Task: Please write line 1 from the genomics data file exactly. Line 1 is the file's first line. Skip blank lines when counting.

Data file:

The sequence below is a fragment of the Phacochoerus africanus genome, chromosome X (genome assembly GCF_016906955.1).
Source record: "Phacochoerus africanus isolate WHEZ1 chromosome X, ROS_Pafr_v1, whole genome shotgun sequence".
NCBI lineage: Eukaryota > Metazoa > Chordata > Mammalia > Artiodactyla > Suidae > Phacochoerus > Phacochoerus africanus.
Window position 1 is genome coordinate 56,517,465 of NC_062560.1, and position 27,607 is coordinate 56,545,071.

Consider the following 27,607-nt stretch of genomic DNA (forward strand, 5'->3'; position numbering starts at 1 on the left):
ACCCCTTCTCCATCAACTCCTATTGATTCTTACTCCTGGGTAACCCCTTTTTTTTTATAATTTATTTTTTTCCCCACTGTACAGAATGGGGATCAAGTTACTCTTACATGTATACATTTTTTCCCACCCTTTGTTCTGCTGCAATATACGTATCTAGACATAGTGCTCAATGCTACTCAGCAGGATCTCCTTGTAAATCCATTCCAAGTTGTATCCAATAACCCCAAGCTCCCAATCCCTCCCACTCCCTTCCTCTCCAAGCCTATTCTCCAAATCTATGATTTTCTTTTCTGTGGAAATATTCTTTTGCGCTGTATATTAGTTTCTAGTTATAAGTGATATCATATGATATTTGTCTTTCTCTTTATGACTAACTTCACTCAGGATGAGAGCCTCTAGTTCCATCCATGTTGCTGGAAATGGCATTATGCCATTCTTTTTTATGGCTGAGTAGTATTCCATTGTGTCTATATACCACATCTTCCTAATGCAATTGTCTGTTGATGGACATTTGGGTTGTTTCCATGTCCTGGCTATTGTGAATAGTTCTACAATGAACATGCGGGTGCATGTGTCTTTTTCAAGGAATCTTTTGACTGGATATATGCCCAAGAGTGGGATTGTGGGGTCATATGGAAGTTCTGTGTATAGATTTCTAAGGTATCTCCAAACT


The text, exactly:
The sequence below is a fragment of the Phacochoerus africanus genome, chromosome X (genome assembly GCF_016906955.1).